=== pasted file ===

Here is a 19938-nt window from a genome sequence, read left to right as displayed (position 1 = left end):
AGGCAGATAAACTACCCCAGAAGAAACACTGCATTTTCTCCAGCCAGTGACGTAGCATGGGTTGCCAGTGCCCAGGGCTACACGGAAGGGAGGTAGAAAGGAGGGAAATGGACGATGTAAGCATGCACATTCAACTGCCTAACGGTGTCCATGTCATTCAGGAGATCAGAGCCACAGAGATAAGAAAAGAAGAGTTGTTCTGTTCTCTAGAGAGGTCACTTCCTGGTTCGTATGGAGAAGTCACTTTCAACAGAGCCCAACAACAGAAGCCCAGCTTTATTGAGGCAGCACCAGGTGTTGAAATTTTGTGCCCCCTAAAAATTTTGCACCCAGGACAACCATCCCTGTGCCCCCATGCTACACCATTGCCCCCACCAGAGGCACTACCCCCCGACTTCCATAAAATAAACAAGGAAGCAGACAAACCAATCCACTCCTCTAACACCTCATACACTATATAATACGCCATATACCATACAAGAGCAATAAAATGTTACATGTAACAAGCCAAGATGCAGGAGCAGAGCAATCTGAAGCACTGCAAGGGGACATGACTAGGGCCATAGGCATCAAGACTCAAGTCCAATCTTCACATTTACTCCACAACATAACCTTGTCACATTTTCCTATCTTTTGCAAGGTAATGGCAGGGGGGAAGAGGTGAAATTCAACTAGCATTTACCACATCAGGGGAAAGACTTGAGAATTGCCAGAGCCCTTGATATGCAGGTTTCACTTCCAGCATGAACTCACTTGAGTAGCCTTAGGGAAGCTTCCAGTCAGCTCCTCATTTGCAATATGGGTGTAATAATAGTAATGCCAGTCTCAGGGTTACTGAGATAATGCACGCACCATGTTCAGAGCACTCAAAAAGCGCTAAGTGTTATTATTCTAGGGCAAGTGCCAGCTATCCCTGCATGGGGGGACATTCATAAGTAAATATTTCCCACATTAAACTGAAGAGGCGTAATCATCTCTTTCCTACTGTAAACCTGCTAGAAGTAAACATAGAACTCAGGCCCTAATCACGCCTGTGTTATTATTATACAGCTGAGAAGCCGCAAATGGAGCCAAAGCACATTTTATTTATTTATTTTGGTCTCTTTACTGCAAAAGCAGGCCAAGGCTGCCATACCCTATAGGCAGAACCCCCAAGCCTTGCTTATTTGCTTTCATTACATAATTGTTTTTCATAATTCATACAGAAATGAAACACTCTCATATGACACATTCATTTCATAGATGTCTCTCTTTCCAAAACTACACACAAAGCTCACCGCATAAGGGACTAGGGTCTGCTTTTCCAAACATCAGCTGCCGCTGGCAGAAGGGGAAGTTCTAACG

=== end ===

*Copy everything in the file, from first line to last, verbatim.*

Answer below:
Here is a 19938-nt window from a genome sequence, read left to right as displayed (position 1 = left end):
AGGCAGATAAACTACCCCAGAAGAAACACTGCATTTTCTCCAGCCAGTGACGTAGCATGGGTTGCCAGTGCCCAGGGCTACACGGAAGGGAGGTAGAAAGGAGGGAAATGGACGATGTAAGCATGCACATTCAACTGCCTAACGGTGTCCATGTCATTCAGGAGATCAGAGCCACAGAGATAAGAAAAGAAGAGTTGTTCTGTTCTCTAGAGAGGTCACTTCCTGGTTCGTATGGAGAAGTCACTTTCAACAGAGCCCAACAACAGAAGCCCAGCTTTATTGAGGCAGCACCAGGTGTTGAAATTTTGTGCCCCCTAAAAATTTTGCACCCAGGACAACCATCCCTGTGCCCCCATGCTACACCATTGCCCCCACCAGAGGCACTACCCCCCGACTTCCATAAAATAAACAAGGAAGCAGACAAACCAATCCACTCCTCTAACACCTCATACACTATATAATACGCCATATACCATACAAGAGCAATAAAATGTTACATGTAACAAGCCAAGATGCAGGAGCAGAGCAATCTGAAGCACTGCAAGGGGACATGACTAGGGCCATAGGCATCAAGACTCAAGTCCAATCTTCACATTTACTCCACAACATAACCTTGTCACATTTTCCTATCTTTTGCAAGGTAATGGCAGGGGGGAAGAGGTGAAATTCAACTAGCATTTACCACATCAGGGGAAAGACTTGAGAATTGCCAGAGCCCTTGATATGCAGGTTTCACTTCCAGCATGAACTCACTTGAGTAGCCTTAGGGAAGCTTCCAGTCAGCTCCTCATTTGCAATATGGGTGTAATAATAGTAATGCCAGTCTCAGGGTTACTGAGATAATGCACGCACCATGTTCAGAGCACTCAAAAAGCGCTAAGTGTTATTATTCTAGGGCAAGTGCCAGCTATCCCTGCATGGGGGGACATTCATAAGTAAATATTTCCCACATTAAACTGAAGAGGCGTAATCATCTCTTTCCTACTGTAAACCTGCTAGAAGTAAACATAGAACTCAGGCCCTAATCACGCCTGTGTTATTATTATACAGCTGAGAAGCCGCAAATGGAGCCAAAGCACATTTTATTTATTTATTTTGGTCTCTTTACTGCAAAAGCAGGCCAAGGCTGCCATACCCTATAGGCAGAACCCCCAAGCCTTGCTTATTTGCTTTCATTACATAATTGTTTTTCATAATTCATACAGAAATGAAACACTCTCATATGACACATTCATTTCATAGATGTCTCTCTTTCCAAAACTACACACAAAGCTCACCGCATAAGGGACTAGGGTCTGCTTTTCCAAACATCAGCTGCCGCTGGCAGAAGGGGAAGTTCTAACG